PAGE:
Believe it or not, koi in an outdoor pond do not have to be fed to survive. Being the scavengers that they are, they’ll have no trouble finding the nutrients they need among the detritus, bugs, and general wild things that end up in your pond throughout the season. What this means to you is everything you add to the pond, whether it be more fish, fish food or plants, adds to the nutrient load. In early spring, this nutrient load is particularly important for several reasons. First, your beneficial bacteria are not yet running full steam. This means ammonia takes that much longer to break down. When you combine that with the fact that your fish, and their immune systems, are still in slow motion due to the cooler water temperatures, a high nutrient load can cause problems. In addition, the natural “nutrient sucker-uppers,” your aquatic plants, are also struggling to gain a hold for the new season, so that part of your natural filtration is crippled as well.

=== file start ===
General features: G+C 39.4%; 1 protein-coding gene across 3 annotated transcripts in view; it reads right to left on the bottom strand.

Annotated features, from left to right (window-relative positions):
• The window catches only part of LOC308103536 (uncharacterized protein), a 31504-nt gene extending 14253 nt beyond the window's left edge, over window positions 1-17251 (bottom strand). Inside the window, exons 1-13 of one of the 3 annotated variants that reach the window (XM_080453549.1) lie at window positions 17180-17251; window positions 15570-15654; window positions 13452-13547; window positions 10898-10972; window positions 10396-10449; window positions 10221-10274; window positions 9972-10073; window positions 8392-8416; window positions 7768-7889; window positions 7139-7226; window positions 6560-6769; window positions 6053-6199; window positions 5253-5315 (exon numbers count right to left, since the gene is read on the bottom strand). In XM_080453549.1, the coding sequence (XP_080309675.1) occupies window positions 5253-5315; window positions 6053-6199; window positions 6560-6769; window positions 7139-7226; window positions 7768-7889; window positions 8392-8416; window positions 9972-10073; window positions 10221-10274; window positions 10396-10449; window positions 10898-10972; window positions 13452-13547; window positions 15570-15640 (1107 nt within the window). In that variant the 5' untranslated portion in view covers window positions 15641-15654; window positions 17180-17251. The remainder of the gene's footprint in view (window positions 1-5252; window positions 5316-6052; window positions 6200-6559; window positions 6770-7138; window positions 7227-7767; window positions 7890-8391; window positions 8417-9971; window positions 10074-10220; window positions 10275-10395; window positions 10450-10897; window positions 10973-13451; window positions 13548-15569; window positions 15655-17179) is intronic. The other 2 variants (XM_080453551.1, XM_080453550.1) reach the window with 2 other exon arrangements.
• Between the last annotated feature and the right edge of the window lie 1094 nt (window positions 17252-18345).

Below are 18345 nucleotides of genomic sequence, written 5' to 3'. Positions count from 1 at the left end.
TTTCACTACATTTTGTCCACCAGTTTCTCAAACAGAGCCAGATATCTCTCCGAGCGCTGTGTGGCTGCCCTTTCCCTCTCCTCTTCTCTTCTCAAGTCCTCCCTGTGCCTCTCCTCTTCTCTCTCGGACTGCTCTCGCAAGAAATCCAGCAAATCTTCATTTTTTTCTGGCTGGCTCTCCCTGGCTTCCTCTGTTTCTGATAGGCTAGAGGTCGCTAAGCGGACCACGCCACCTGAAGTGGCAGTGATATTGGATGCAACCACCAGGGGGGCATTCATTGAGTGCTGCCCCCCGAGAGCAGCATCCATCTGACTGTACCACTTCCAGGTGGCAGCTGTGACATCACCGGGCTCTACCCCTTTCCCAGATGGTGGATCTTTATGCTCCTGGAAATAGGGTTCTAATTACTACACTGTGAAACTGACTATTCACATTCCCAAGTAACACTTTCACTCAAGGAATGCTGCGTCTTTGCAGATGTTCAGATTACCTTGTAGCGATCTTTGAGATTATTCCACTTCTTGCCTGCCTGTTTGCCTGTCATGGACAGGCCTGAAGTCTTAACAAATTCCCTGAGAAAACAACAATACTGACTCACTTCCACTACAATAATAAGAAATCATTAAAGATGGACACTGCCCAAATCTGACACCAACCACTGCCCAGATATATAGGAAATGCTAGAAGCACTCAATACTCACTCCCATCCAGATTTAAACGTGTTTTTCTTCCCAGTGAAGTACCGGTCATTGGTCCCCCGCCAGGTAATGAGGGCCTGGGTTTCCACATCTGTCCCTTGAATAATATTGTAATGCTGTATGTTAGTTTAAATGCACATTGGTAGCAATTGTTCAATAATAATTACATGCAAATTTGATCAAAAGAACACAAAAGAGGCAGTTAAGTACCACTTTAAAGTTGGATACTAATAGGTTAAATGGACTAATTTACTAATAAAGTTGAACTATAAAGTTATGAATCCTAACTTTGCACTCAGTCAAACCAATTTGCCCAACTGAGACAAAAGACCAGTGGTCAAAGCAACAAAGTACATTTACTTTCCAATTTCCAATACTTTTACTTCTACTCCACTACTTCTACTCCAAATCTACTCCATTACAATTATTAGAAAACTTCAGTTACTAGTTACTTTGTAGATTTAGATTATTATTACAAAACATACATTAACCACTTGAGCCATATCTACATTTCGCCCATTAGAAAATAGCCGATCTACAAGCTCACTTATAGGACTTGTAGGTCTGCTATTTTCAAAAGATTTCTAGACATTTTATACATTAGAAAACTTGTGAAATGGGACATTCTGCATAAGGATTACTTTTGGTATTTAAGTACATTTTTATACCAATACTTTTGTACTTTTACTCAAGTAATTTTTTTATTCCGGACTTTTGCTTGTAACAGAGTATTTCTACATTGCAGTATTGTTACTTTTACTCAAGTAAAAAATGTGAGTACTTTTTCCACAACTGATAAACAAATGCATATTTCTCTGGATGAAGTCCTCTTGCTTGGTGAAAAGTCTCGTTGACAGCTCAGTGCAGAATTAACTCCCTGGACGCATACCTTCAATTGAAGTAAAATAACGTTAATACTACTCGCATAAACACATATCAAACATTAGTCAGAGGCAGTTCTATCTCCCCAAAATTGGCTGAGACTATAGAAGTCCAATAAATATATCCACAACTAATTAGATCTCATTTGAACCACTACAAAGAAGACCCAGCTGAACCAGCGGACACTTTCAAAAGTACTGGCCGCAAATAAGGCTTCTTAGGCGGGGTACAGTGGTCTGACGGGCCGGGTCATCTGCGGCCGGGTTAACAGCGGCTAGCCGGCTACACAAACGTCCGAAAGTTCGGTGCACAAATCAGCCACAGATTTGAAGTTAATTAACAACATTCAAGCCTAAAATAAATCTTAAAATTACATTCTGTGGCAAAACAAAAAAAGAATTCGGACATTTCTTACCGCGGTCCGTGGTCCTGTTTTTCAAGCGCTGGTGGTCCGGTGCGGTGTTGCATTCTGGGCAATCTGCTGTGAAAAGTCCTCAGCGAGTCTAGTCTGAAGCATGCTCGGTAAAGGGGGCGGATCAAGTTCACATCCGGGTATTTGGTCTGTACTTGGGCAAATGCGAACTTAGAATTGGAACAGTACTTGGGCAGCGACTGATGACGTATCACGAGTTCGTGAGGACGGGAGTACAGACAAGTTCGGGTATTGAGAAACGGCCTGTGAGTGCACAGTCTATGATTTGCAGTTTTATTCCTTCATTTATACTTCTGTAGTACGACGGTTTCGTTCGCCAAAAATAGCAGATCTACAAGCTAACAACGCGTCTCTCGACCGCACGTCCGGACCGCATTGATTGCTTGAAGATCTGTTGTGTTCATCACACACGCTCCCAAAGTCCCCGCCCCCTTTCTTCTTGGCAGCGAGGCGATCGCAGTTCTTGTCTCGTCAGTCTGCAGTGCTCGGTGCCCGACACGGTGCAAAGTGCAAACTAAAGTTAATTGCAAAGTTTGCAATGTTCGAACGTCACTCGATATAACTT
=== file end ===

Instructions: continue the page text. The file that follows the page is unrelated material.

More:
Many koi keepers than ask, how can I get around this problem? I love my pond and I’m not going to stop feeding my koi, and I’ll probably add more fish to the nutrient load from time to time because they’re too awesome to pass up. Our response to you: avoid the extremes. Be sure to have the necessary test kits on hand to make sure levels remain nominal throughout the season. If you start to see problems, just like in an aquarium, try a water change, or add some bottled bacteria to help the chemistry settle. If your pond starts to get cloudy or full of algae, try adding more plants, or cutting back a few feedings. If you’ve tried all of these solutions and the problems are not going away, it may be time to consider a larger filter system or (gasp!) trimming your koi stock a little.